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The Hyatt Regency Atlanta is a 1,260-room luxury hotel near Atlanta’s city center, encompassing some 1,487,000 square feet in three towers.
The prior configuration consisted of one chiller room, one mechanical room with an additional chiller and a low-pressure steam boiler plant, and a third mechanical room containing a high-pressure steam boiler plant. The two chiller plants were consolidated into a single plant, and the two steam boiler facilities were consolidated into a single low-pressure facility. The scope of the renovation projects was based on a Central Plant Assessment completed in 2005 by Grumman/Butkus Associates. Project cost was $4.5 million.
The chilled water plant was replaced in the winter of 2011-12. Two existing chiller plants were consolidated, and a plate heat exchanger hydronic economizer was incorporated. Two new chillers (500 ton and 800 ton), plus condenser and chilled water pumps, were added to the existing 1,000-ton unit. The chillers were pre-purchased based on a life cycle cost analysis. All pumps were equipped with variable frequency drives. The hydronic economizer provides non-mechanical cooling during spring, fall and winter months when mechanical cooling was previously needed. While not a requirement of ASHRAE Standard 90.1 at the time of design, consideration was given to piping the hydronic economizer in series with the chillers. However, due to the load and operating temperatures of the existing chilled water distribution, an integrated economizer provided little or no benefit and was not included in the design.
The system was converted to a variable-primary chilled water flow. Piping was reconfigured to correct existing flow deficiencies and to allow for more efficient operation. Chilled water system control optimizes energy efficiency.
The steam boiler plant was replaced in the summer and fall of 2013. The low-pressure and high-pressure plants were consolidated into a single low-pressure boiler plant. The earlier chiller plant reconfiguration cleared space to allow new steam boilers to be installed in the low-pressure boiler plant. The high-pressure plant was kept on-line for domestic hot water production until the low-pressure plant became fully operational; it was then removed, and the space was re-purposed for a new emergency generator.
Four new 300-hp flexible-tube steam boilers were installed, along with a new boiler feed water system (including four feed pumps), a chemical treatment system, and upgraded ventilation and heating for the room. Controls include automated boiler sequencing, oxygen trim control, and boiler integration to the BAS.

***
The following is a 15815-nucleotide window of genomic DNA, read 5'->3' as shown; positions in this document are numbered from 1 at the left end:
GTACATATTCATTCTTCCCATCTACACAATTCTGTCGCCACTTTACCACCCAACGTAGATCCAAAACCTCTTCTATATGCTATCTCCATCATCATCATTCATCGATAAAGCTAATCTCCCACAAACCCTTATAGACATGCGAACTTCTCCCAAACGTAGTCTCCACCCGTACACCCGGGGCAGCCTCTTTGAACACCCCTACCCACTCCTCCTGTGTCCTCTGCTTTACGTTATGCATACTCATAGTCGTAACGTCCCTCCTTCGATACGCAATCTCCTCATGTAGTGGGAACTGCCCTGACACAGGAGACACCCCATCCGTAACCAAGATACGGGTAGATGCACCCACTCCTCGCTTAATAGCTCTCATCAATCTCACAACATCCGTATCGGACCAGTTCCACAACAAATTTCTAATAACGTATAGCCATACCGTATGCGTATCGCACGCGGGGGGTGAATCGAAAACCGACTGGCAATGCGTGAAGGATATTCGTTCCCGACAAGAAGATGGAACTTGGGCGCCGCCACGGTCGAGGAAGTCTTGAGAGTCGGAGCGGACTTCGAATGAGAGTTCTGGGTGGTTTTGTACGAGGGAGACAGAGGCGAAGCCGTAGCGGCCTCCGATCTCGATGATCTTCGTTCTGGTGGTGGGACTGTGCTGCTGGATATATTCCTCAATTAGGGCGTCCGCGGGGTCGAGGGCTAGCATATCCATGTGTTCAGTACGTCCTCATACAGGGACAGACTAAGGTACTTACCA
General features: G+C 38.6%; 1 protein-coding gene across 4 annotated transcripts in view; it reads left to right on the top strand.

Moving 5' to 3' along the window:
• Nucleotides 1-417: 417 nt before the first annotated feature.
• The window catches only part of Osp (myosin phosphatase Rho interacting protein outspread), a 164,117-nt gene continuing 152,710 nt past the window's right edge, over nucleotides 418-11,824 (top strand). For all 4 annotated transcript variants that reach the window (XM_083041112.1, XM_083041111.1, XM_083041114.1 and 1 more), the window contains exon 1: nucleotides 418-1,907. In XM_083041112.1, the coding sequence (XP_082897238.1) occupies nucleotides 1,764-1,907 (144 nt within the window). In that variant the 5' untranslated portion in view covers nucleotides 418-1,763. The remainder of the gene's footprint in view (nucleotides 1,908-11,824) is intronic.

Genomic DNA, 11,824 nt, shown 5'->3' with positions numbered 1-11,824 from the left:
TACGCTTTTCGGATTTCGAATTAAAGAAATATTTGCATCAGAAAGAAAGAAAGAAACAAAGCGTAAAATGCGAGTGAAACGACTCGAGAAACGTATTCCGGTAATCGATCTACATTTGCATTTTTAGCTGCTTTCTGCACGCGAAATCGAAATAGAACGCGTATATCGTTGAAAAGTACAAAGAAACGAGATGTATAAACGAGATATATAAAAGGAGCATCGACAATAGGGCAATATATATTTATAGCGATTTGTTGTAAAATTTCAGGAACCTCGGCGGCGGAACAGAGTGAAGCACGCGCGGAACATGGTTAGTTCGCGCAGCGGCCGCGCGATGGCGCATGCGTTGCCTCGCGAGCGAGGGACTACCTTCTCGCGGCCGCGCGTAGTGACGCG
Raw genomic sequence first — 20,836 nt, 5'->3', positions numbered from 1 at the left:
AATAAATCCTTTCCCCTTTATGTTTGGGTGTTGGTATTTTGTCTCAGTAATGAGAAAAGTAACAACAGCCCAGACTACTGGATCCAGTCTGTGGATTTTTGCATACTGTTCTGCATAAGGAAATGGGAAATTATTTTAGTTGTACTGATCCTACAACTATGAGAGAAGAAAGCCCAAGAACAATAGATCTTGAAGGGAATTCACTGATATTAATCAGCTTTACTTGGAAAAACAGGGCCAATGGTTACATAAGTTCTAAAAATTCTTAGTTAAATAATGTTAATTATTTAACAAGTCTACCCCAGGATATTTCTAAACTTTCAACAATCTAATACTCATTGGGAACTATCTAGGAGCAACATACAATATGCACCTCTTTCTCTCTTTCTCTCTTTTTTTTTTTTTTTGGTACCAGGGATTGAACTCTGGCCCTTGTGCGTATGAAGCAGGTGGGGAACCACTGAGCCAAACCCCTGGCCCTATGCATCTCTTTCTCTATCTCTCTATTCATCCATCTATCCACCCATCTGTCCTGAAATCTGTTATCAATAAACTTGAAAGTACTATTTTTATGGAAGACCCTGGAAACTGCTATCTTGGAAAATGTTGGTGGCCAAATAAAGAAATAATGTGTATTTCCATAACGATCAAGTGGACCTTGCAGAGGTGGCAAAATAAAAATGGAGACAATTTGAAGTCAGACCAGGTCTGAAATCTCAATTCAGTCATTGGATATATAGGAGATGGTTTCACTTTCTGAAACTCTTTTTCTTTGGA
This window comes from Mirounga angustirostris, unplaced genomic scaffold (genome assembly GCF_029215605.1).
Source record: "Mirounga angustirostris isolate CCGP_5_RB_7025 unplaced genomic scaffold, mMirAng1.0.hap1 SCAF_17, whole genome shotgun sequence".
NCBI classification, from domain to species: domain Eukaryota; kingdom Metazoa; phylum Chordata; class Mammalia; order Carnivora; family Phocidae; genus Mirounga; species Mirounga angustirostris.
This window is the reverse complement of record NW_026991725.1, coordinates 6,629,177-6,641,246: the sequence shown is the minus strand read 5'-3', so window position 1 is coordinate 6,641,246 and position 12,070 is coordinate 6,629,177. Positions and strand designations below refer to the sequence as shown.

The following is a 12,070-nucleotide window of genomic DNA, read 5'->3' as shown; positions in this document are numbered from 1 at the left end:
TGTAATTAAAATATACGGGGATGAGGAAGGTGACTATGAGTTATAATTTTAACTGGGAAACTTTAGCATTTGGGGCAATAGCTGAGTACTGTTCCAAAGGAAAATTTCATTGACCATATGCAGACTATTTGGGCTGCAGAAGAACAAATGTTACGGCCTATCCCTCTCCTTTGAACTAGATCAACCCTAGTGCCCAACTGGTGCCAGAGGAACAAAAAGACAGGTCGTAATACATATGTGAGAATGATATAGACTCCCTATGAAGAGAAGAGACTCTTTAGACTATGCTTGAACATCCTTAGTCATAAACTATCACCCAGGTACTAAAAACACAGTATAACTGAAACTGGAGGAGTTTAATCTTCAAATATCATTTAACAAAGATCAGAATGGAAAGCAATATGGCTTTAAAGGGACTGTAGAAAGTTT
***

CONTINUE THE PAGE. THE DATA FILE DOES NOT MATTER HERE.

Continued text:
The new variable-primary chiller configuration corrected a previous problem where the most efficient chiller could not be equally loaded in certain scenarios. Condenser water flow is controlled based on the number of chillers in operation. Tower condenser water is reset based on ambient wet bulb temperature. Two sets of ambient sensors were installed, given the importance of wet bulb readings (condenser water reset) and dry bulb (hydronic economizer operation). Any deviation between the readings of the two sets of sensors results in an alarm and calibration alert.
Boilers were shipped in knockdown form for field assembly in order to be rigged to the boiler room. Distribution piping was re-configured, and pressure-reducing stations were removed to allow for the elimination of high-pressure steam. The boiler room is two stories below grade; two variable-speed boiler flue exhaust systems were installed, permitting use of existing flue routing to the roof. New HVAC features serving the chiller and boiler rooms improved indoor air quality, comfort, and safety for facilities staff.
Overall energy use for the hotel has dropped from 123,000 MMBtu/yr to 110,000 MMBtu/yr, a 10.6 percent decrease. Reductions represent an annual electrical cost savings of $103,900, plus measured gas cost savings of $52,930 for the first 10-month period following completion of the boiler plant project. The renovation conserves water and also removed equipment with CFC refrigerants that contributed to ozone depletion.